AF: I think I, Zombie is probably obscure enough that you don’t have to worry about people having seen it…
MP: …and it’s a very different movie as well, apparently. I haven’t seen it myself, but Andrew Parkinson, the director, sent me a copy of it; he’s a really nice guy. His film is more of a slow transformation from a man into a zombie, so by the end of the movie, he becomes this zombie – it’s more akin to The Fly, I guess. We just kind of skim over that in the first 10 or 15 minutes of our movie and crack on with the zombie part!
AF: I thought the structure of the film was really interesting – you leave the origin of Colin’s transformation into a zombie right until the end. What motivated that decision?
MP: I think it was the idea of rewarding the audience with interesting information. I know giving the back-story isn’t always necessarily the best way to develop a character, but for us, it felt more like a payoff. We always knew how the movie was going to end, but how do we draw attention to certain objects and items? That was the challenge. If you look at a movie that’s shot on 35mm with a budget like Chinatown or Hot Fuzz, when the twist comes at the end, you realise everything you’ve been watching means nothing. But that’s OK because you have a character trying to find something out, so the audience is with him, trying to find that something out. When you have a character who isn’t motivated in any clear direction and because of the low-budget format we shot the movie on, there’s a very real danger that we look like we don’t know how to tell a story, or how to edit a scene. So, we could lose a lot of our audience along the way, it’s scary for us that it all relies on that last 10 to 15 minutes, but we certainly wanted that to be a rewarding experience for the audience.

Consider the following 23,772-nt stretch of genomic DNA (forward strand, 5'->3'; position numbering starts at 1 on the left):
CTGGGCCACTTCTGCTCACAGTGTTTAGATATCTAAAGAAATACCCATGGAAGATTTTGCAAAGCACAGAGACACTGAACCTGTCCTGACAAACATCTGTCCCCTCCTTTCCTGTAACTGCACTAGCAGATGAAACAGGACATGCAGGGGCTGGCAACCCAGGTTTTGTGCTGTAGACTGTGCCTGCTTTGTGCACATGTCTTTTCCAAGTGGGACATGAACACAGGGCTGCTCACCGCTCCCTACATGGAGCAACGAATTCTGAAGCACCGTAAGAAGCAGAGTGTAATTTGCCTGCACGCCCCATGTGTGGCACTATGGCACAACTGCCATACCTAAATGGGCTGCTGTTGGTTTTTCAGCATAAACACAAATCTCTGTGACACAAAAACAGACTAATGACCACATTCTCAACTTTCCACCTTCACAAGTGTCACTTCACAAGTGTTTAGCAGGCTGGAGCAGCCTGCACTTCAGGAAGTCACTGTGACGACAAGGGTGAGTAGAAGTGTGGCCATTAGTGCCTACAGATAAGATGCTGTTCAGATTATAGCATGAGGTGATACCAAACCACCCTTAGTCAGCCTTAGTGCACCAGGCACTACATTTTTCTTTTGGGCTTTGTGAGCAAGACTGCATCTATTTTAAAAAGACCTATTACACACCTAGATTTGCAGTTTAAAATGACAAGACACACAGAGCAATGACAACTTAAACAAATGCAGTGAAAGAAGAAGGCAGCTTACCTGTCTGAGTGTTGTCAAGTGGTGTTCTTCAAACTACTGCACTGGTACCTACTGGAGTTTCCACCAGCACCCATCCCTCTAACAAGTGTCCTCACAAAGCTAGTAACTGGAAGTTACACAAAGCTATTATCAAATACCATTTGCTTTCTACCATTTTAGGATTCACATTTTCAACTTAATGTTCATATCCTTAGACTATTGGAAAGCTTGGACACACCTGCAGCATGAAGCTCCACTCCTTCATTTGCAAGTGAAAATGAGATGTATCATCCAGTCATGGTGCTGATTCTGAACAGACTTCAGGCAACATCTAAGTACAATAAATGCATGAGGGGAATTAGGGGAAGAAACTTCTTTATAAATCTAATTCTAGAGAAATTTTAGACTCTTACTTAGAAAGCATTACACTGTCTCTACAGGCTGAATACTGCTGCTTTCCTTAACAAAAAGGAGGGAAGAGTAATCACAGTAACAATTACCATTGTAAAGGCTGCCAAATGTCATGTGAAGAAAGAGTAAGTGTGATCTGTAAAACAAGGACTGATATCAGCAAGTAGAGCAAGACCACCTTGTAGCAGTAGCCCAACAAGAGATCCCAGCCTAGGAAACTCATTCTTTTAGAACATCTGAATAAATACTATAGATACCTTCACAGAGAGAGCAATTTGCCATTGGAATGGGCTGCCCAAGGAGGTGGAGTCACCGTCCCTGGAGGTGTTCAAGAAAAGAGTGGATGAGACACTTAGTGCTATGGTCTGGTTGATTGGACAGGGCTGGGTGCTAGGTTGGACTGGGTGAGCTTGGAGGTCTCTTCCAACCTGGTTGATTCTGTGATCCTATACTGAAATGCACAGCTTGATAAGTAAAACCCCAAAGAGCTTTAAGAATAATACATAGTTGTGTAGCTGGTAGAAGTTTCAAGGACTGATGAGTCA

AF: What kind of camera did you shoot it on? It does have a very sharp, clear image, but it’s obviously not HD.
MP: We shot it on two camcorders, one was a three-chip camcorder – both Panasonics – and the other was a single-chip camera, because the three-chip died about half of the way through. This is the little trick to it: you can’t get these cameras to look like 35mm, and if we were to try and make it look like 35mm and light it very cleanly, it would just look cheap. So we really went the other way and embraced the flaws in the technology – we had lots of ‘hot spots’ and dark shadows, and I think that lends something to the visual quality of the film. If I knew as much about cameras as the cameramen I’ve been meeting recently, I would have gone: ‘I’d never have made a movie like this, let’s not bother’, and we wouldn’t have made it! So, sometimes a little ignorance can be a good thing! This idea that you have to spend a lot of money on technology, on HD cameras, it’s really not the case. A low-budget filmmaker only needs to worry about the story and the characters.